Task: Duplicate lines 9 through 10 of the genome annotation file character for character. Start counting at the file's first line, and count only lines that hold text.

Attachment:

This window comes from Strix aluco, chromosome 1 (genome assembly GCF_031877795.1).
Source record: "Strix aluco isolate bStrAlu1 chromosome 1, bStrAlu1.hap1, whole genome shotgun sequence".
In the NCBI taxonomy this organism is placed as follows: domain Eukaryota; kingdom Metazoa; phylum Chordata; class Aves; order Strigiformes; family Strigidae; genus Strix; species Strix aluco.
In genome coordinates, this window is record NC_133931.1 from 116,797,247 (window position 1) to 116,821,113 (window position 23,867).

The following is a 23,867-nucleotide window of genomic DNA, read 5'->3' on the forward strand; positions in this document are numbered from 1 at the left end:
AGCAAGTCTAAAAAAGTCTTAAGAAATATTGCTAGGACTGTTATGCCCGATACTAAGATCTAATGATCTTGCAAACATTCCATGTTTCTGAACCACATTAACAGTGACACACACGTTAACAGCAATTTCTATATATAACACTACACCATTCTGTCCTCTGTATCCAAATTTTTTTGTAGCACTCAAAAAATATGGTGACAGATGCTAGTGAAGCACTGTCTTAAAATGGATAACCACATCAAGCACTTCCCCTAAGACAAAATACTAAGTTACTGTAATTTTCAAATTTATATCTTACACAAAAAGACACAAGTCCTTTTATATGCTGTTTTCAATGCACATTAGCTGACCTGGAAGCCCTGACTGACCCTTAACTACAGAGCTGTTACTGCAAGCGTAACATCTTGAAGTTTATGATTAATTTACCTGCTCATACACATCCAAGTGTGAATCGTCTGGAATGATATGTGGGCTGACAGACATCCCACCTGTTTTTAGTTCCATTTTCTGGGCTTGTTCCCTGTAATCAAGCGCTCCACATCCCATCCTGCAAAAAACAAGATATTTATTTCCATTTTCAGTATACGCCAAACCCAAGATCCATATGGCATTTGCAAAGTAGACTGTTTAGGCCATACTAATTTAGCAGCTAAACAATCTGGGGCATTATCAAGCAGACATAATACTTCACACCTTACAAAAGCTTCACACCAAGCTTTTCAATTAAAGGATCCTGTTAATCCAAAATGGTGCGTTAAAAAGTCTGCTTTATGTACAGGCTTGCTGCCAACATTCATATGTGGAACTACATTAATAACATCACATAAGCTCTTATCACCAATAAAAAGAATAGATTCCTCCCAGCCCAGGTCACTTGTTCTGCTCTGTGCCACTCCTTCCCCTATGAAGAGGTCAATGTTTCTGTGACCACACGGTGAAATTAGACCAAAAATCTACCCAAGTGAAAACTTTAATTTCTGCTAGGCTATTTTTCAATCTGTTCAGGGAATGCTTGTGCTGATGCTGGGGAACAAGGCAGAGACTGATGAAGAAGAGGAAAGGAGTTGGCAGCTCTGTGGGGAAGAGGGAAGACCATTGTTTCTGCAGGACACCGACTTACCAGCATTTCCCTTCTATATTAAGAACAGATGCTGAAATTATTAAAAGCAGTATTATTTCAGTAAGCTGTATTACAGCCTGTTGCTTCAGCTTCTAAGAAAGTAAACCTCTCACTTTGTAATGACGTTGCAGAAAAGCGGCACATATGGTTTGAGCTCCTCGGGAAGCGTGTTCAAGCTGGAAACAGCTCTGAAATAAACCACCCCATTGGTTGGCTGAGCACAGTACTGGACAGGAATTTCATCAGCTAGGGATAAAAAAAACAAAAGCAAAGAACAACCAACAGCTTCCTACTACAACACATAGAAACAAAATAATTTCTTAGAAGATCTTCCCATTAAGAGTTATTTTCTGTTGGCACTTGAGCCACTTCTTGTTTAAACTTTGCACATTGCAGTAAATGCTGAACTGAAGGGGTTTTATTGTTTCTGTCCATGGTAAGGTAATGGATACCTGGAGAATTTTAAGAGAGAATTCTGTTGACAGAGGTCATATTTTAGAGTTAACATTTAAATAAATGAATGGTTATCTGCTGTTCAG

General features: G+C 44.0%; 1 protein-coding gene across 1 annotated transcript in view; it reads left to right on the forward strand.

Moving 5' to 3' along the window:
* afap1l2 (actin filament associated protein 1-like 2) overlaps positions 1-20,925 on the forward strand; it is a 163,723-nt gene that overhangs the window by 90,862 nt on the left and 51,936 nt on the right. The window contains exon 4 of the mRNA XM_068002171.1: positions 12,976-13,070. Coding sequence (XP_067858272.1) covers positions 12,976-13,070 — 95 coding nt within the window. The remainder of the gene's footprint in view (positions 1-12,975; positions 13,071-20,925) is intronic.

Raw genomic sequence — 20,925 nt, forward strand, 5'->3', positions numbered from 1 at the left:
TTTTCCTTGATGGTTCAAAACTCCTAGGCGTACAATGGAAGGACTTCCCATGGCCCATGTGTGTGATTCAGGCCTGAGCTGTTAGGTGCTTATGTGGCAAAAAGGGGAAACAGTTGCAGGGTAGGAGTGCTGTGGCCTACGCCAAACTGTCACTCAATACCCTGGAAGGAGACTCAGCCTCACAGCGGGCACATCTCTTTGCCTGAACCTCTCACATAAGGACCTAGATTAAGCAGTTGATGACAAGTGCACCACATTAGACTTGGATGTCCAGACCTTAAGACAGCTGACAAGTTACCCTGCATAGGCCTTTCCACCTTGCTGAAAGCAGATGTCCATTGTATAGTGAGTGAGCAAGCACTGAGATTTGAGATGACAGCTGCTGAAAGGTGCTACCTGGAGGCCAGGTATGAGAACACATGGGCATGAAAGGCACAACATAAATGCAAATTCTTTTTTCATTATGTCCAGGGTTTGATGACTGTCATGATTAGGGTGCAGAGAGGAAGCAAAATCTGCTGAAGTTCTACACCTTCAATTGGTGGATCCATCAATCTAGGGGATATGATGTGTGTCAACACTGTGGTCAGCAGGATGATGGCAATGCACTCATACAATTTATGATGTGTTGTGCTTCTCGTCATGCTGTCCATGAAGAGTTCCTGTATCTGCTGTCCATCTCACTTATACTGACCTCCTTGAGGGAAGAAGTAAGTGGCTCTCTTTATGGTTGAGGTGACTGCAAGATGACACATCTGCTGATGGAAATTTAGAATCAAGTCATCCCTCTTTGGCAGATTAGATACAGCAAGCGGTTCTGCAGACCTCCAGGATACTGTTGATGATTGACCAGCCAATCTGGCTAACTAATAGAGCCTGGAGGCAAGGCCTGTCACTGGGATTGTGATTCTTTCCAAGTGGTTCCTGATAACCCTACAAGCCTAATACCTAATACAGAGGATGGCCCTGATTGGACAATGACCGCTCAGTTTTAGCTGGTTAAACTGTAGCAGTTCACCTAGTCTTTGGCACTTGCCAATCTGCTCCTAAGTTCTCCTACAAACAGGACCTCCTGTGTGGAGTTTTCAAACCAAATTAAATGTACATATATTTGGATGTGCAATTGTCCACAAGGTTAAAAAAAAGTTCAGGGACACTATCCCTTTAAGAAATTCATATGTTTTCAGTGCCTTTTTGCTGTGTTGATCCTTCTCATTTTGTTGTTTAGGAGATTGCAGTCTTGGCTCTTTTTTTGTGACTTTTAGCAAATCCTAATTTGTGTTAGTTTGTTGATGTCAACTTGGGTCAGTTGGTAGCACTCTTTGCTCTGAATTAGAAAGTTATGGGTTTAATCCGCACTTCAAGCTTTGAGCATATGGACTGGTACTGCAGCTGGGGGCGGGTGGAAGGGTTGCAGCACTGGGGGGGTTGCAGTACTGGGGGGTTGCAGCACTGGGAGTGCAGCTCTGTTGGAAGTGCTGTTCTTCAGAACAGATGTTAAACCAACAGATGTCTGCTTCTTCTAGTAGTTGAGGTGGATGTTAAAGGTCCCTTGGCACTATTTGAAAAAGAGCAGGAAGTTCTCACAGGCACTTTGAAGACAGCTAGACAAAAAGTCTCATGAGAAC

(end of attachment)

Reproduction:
* afap1l2 (actin filament associated protein 1-like 2) overlaps positions 1-20,925 on the forward strand; it is a 163,723-nt gene that overhangs the window by 90,862 nt on the left and 51,936 nt on the right. The window contains exon 4 of the mRNA XM_068002171.1: positions 12,976-13,070. Coding sequence (XP_067858272.1) covers positions 12,976-13,070 — 95 coding nt within the window. The remainder of the gene's footprint in view (positions 1-12,975; positions 13,071-20,925) is intronic.

Raw genomic sequence — 20,925 nt, forward strand, 5'->3', positions numbered from 1 at the left: